The exchange rate is driven by the relative productivity gains of American and Japanese producers in the major bilaterally traded industries. The good news is that the long pattern of trade imbalances coupled with a declining dollar can be dampened or reversed at any time by either a reduction in the rate of Japanese cost improvement or a significant increase in that of American industry. Realistically, however, neither of these things will happen in the foreseeable future.


The truly important competition in international trade is concentrated in a small number of sectors in which global markets are large, capital intensity is high, and wages are much higher than in other sectors. These sectors include autos (which dwarfs other sectors), industrial machinery, office machines (including computers), aircraft, photographic equipment, consumer electronics, telecommunications equipment, and steel. A national economy with a high proportion of these large, high-wage industries will generate greater prosperity and higher living standards than one that lacks them.

Many American economists and government officials do not believe in industrial policy, and even today are debating whether there is any such thing as competitiveness. The Japanese have taken a different view, channeling both human resources and capital into the critical sectors listed above. Japan has not accepted comparative advantage in these strategically critical industries as a permanent, God-given condition, but rather has seen it as man-made and dynamic, subject to challenge and capable of being shifted from one economy to another through intelligent allocation of resources and hard work. Contrary to their critics' glib assertions, Japanese planners have never engaged in "picking winners and losers." They have simply identified those sectors that will result in a more prosperous economy and gone all-out to win there. As a result, they now dominate the spectrum of high-wage industries that were once the domain of the United States.

Many American economists argue that a trade deficit, however large, is essentially harmless, because when it is incurred, the United States is only exchanging American currency for foreign goods and services, and because the currency has no intrinsic value unless and until it finds its way back and is re-exchanged for American goods and services. What goes around, they say, comes around.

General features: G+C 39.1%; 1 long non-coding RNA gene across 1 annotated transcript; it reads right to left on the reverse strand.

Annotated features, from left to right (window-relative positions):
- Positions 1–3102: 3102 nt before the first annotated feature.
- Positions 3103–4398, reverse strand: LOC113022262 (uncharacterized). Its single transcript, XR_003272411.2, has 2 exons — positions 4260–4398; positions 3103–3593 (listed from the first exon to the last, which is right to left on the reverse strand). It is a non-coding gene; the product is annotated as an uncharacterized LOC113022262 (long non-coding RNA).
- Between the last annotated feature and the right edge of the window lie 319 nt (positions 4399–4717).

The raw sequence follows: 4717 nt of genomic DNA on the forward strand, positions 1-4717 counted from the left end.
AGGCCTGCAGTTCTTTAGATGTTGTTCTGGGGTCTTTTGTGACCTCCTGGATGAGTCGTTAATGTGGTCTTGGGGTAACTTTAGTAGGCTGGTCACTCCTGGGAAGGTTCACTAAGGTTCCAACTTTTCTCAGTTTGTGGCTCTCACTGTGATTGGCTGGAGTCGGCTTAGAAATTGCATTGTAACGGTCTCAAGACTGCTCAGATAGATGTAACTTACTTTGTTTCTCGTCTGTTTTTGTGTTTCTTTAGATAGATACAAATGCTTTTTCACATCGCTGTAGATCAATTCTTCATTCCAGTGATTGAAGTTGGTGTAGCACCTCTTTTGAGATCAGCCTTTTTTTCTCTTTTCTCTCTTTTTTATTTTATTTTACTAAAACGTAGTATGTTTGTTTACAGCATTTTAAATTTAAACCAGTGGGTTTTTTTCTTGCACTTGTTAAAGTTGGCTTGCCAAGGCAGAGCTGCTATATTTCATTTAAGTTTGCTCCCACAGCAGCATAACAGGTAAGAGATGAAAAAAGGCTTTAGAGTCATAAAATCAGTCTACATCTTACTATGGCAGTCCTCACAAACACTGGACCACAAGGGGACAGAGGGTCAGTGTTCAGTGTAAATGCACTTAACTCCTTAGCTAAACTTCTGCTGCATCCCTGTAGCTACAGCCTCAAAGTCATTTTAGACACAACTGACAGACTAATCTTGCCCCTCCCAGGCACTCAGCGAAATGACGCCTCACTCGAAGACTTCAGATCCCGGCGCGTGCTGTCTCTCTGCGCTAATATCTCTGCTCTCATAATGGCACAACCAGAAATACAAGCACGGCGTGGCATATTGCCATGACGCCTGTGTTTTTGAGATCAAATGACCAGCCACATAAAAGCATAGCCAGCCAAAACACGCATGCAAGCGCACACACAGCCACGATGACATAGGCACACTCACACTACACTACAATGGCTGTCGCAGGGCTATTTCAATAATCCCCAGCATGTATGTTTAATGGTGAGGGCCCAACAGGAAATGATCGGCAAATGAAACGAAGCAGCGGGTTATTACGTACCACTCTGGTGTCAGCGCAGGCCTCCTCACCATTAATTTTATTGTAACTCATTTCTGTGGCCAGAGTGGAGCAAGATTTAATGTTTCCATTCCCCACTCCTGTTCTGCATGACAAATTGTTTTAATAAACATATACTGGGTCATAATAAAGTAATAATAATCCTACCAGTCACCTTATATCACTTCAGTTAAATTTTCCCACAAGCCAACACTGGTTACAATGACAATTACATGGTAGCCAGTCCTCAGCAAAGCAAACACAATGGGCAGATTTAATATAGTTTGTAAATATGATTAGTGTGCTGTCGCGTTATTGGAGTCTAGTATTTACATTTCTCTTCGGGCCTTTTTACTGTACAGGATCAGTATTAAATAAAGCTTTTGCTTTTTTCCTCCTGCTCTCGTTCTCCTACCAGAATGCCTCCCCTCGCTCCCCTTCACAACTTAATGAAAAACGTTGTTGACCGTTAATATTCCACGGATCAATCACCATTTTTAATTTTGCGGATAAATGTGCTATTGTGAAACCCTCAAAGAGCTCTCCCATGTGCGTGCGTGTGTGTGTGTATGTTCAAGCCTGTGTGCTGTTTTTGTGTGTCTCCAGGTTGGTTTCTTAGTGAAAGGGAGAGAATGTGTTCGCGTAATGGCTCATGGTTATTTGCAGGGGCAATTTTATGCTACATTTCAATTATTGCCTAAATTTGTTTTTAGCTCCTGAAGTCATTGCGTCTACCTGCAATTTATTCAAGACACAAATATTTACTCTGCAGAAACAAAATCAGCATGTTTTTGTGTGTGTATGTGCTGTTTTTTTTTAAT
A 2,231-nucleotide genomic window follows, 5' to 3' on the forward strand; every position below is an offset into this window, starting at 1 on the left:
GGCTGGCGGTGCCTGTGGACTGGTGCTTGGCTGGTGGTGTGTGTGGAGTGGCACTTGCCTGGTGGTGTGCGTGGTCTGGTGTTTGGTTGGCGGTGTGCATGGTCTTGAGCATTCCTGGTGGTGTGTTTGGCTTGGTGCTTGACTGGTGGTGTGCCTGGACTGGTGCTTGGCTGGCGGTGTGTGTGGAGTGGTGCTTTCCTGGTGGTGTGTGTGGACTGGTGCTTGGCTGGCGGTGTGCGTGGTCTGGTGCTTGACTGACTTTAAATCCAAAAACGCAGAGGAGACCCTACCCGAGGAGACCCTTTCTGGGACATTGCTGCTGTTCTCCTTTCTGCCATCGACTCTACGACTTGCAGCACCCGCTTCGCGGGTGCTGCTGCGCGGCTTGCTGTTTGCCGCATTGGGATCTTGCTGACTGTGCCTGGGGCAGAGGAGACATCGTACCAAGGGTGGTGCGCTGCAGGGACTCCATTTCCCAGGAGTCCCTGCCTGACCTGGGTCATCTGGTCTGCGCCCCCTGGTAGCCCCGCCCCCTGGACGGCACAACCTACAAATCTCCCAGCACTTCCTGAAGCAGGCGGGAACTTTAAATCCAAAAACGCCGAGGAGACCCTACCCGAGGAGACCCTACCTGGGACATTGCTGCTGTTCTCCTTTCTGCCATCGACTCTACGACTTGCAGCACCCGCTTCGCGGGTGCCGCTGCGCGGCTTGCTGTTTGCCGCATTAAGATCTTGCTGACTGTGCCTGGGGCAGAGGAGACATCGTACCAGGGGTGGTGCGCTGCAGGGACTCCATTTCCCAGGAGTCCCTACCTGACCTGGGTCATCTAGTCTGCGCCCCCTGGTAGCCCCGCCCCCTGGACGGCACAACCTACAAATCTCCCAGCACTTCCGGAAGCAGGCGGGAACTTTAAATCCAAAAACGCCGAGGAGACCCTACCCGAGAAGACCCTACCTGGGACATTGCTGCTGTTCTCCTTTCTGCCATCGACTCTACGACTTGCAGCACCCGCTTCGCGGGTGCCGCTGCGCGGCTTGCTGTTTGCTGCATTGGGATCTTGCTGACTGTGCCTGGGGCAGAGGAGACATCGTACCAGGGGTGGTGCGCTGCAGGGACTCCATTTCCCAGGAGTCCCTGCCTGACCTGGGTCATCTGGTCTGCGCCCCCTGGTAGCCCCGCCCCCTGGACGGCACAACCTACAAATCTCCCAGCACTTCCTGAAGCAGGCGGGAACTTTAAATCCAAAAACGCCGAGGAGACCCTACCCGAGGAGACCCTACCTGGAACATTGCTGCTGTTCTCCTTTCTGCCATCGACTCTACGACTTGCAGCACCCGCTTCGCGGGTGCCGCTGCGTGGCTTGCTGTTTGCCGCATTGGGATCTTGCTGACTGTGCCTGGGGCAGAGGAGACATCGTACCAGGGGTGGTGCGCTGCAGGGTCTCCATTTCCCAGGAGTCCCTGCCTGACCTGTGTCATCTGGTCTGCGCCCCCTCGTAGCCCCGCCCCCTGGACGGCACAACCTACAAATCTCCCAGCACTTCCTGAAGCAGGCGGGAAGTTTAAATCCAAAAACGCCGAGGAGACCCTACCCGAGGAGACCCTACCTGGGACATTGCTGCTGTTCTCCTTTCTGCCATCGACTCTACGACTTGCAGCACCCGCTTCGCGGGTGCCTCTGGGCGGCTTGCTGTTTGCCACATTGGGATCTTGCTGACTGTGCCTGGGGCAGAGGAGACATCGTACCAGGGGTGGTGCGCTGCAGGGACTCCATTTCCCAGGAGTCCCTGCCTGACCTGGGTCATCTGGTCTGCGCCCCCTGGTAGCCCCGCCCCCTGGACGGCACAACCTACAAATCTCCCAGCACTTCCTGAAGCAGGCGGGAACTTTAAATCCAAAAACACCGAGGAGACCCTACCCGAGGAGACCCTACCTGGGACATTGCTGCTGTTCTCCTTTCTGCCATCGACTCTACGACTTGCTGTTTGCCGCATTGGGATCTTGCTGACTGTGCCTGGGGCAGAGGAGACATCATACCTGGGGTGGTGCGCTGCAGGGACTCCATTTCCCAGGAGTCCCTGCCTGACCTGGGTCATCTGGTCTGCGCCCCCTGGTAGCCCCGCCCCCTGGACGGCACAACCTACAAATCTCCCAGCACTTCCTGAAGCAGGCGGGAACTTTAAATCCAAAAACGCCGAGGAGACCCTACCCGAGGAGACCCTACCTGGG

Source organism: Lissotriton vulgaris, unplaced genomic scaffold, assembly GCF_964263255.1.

Well, yes and no. When dollars are ultimately redeemed, they need not be exchanged for American exports but can be used to buy other things, some of which may worsen the deficit. These might include American technology and technicians or mass media advertising, marketing, and distribution services to enhance the growth of the imports that initially caused the deficit. Dollars can also be used to play Monopoly with such emotionally charged tokens as U.S. baseball teams, Rockefeller Centers, golf courses, etc. What goes around does not necessarily come around in the same way.

In addition, a chronic trade deficit that is concentrated in the core sectors of our economy means fewer high-quality jobs and lower revenues and profits--in short, a poorer economy. And the true cost cannot be measured by simply calculating the deficit in terms of lost American jobs. The larger cost, by far, results from the loss of U.S. opportunities in Japan, Europe, and other markets. Perhaps most important, a deficit in competitive trade leads to a steady deterioration of the value of one's currency.


In today's global economy, to suggest (as some commentators do) that a weakening currency is a deficit remedy and weapon in the trade war is as Orwellian as asserting that white chips are more valuable than blue ones in a poker game. The value of the U.S. dollar is not some vague, disembodied statistic. It is the hard, ultimate measure of the economic worth of the United States. Everything that Americans own or produce is valued in dollars--homes, savings and investments, real estate, natural resources, skills, and labor. The dollar is, in a sense, the price of a share of America. When it is devalued, the dollar cheapens not just U.S. exports, but the entire economy. A recent New York Times article pointed out that, while the stock market is currently reaching new record highs (in rapidly deteriorating dollars), the S&P 500 has actually lost 23 percent of its value in yen terms since mid-1990.